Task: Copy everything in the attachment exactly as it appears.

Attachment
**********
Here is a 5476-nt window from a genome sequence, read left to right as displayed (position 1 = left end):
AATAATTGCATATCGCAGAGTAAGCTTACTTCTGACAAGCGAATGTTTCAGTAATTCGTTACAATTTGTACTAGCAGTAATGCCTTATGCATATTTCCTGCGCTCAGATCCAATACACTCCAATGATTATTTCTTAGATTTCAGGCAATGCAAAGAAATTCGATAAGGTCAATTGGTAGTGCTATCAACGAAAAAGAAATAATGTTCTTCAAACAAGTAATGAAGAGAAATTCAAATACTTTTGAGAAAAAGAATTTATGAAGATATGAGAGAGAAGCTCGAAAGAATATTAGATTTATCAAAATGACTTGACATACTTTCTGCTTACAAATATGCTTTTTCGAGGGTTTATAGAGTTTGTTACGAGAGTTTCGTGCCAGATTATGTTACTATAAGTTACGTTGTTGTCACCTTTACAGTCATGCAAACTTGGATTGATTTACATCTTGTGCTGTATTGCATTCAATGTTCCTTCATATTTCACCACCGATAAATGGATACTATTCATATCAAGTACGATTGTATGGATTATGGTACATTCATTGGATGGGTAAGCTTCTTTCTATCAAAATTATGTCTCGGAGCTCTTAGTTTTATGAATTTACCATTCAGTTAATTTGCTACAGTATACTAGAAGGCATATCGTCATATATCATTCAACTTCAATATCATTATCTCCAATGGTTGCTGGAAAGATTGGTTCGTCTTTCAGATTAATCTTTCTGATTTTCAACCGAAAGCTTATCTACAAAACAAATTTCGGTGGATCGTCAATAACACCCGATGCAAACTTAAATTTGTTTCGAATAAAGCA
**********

Here is a 5476-nt window from a genome sequence, read left to right as displayed (position 1 = left end):
AATAATTGCATATCGCAGAGTAAGCTTACTTCTGACAAGCGAATGTTTCAGTAATTCGTTACAATTTGTACTAGCAGTAATGCCTTATGCATATTTCCTGCGCTCAGATCCAATACACTCCAATGATTATTTCTTAGATTTCAGGCAATGCAAAGAAATTCGATAAGGTCAATTGGTAGTGCTATCAACGAAAAAGAAATAATGTTCTTCAAACAAGTAATGAAGAGAAATTCAAATACTTTTGAGAAAAAGAATTTATGAAGATATGAGAGAGAAGCTCGAAAGAATATTAGATTTATCAAAATGACTTGACATACTTTCTGCTTACAAATATGCTTTTTCGAGGGTTTATAGAGTTTGTTACGAGAGTTTCGTGCCAGATTATGTTACTATAAGTTACGTTGTTGTCACCTTTACAGTCATGCAAACTTGGATTGATTTACATCTTGTGCTGTATTGCATTCAATGTTCCTTCATATTTCACCACCGATAAATGGATACTATTCATATCAAGTACGATTGTATGGATTATGGTACATTCATTGGATGGGTAAGCTTCTTTCTATCAAAATTATGTCTCGGAGCTCTTAGTTTTATGAATTTACCATTCAGTTAATTTGCTACAGTATACTAGAAGGCATATCGTCATATATCATTCAACTTCAATATCATTATCTCCAATGGTTGCTGGAAAGATTGGTTCGTCTTTCAGATTAATCTTTCTGATTTTCAACCGAAAGCTTATCTACAAAACAAATTTCGGTGGATCGTCAATAACACCCGATGCAAACTTAAATTTGTTTCGAATAAAGCA